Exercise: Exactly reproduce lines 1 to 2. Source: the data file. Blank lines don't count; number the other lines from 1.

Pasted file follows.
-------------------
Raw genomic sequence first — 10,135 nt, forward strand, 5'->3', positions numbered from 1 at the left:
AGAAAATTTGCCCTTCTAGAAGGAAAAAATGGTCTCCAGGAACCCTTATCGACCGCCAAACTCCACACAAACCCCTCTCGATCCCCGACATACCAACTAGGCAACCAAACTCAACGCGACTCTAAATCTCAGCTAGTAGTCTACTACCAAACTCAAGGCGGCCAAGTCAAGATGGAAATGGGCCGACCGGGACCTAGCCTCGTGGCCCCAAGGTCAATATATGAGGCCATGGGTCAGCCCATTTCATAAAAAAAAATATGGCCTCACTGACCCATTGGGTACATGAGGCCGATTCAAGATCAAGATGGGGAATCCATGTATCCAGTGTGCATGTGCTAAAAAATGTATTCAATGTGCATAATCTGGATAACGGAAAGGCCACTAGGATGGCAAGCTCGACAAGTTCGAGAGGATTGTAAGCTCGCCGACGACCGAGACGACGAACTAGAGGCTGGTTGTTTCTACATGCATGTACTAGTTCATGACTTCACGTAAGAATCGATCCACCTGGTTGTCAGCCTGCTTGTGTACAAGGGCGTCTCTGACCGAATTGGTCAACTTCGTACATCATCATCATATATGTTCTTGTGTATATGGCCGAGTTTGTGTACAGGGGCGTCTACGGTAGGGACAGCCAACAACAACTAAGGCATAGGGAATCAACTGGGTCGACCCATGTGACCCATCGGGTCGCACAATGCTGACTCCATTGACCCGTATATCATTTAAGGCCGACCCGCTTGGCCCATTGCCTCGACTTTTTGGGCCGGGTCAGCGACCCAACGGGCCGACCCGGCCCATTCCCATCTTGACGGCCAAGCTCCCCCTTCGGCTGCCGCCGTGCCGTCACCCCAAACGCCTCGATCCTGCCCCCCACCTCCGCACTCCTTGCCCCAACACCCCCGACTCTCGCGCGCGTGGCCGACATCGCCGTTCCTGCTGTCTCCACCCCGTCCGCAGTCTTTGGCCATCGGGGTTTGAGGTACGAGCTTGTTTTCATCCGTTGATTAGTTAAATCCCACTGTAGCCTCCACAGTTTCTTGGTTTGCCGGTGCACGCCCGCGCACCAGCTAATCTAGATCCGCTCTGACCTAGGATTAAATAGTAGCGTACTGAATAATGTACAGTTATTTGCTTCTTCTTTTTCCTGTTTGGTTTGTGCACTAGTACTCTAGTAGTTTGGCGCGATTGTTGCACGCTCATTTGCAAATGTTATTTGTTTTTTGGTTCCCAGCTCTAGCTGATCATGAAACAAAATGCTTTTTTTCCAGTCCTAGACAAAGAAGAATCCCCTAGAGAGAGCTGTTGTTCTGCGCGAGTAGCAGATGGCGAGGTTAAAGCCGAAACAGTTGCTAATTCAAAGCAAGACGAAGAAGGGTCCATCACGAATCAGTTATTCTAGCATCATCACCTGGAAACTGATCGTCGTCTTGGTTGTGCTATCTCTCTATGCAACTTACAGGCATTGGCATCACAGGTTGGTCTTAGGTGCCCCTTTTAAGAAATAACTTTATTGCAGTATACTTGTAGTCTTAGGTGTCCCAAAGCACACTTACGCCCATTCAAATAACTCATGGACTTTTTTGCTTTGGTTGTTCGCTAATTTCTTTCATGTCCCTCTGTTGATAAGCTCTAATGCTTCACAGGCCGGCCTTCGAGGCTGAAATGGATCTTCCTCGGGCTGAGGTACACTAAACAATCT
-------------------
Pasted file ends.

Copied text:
Raw genomic sequence first — 10,135 nt, forward strand, 5'->3', positions numbered from 1 at the left:
AGAAAATTTGCCCTTCTAGAAGGAAAAAATGGTCTCCAGGAACCCTTATCGACCGCCAAACTCCACACAAACCCCTCTCGATCCCCGACATACCAACTAGGCAACCAAACTCAACGCGACTCTAAATCTCAGCTAGTAGTCTACTACCAAACTCAAGGCGGCCAAGTCAAGATGGAAATGGGCCGACCGGGACCTAGCCTCGTGGCCCCAAGGTCAATATATGAGGCCATGGGTCAGCCCATTTCATAAAAAAAAATATGGCCTCACTGACCCATTGGGTACATGAGGCCGATTCAAGATCAAGATGGGGAATCCATGTATCCAGTGTGCATGTGCTAAAAAATGTATTCAATGTGCATAATCTGGATAACGGAAAGGCCACTAGGATGGCAAGCTCGACAAGTTCGAGAGGATTGTAAGCTCGCCGACGACCGAGACGACGAACTAGAGGCTGGTTGTTTCTACATGCATGTACTAGTTCATGACTTCACGTAAGAATCGATCCACCTGGTTGTCAGCCTGCTTGTGTACAAGGGCGTCTCTGACCGAATTGGTCAACTTCGTACATCATCATCATATATGTTCTTGTGTATATGGCCGAGTTTGTGTACAGGGGCGTCTACGGTAGGGACAGCCAACAACAACTAAGGCATAGGGAATCAACTGGGTCGACCCATGTGACCCATCGGGTCGCACAATGCTGACTCCATTGACCCGTATATCATTTAAGGCCGACCCGCTTGGCCCATTGCCTCGACTTTTTGGGCCGGGTCAGCGACCCAACGGGCCGACCCGGCCCATTCCCATCTTGACGGCCAAGCTCCCCCTTCGGCTGCCGCCGTGCCGTCACCCCAAACGCCTCGATCCTGCCCCCCACCTCCGCACTCCTTGCCCCAACACCCCCGACTCTCGCGCGCGTGGCCGACATCGCCGTTCCTGCTGTCTCCACCCCGTCCGCAGTCTTTGGCCATCGGGGTTTGAGGTACGAGCTTGTTTTCATCCGTTGATTAGTTAAATCCCACTGTAGCCTCCACAGTTTCTTGGTTTGCCGGTGCACGCCCGCGCACCAGCTAATCTAGATCCGCTCTGACCTAGGATTAAATAGTAGCGTACTGAATAATGTACAGTTATTTGCTTCTTCTTTTTCCTGTTTGGTTTGTGCACTAGTACTCTAGTAGTTTGGCGCGATTGTTGCACGCTCATTTGCAAATGTTATTTGTTTTTTGGTTCCCAGCTCTAGCTGATCATGAAACAAAATGCTTTTTTTCCAGTCCTAGACAAAGAAGAATCCCCTAGAGAGAGCTGTTGTTCTGCGCGAGTAGCAGATGGCGAGGTTAAAGCCGAAACAGTTGCTAATTCAAAGCAAGACGAAGAAGGGTCCATCACGAATCAGTTATTCTAGCATCATCACCTGGAAACTGATCGTCGTCTTGGTTGTGCTATCTCTCTATGCAACTTACAGGCATTGGCATCACAGGTTGGTCTTAGGTGCCCCTTTTAAGAAATAACTTTATTGCAGTATACTTGTAGTCTTAGGTGTCCCAAAGCACACTTACGCCCATTCAAATAACTCATGGACTTTTTTGCTTTGGTTGTTCGCTAATTTCTTTCATGTCCCTCTGTTGATAAGCTCTAATGCTTCACAGGCCGGCCTTCGAGGCTGAAATGGATCTTCCTCGGGCTGAGGTACACTAAACAATCT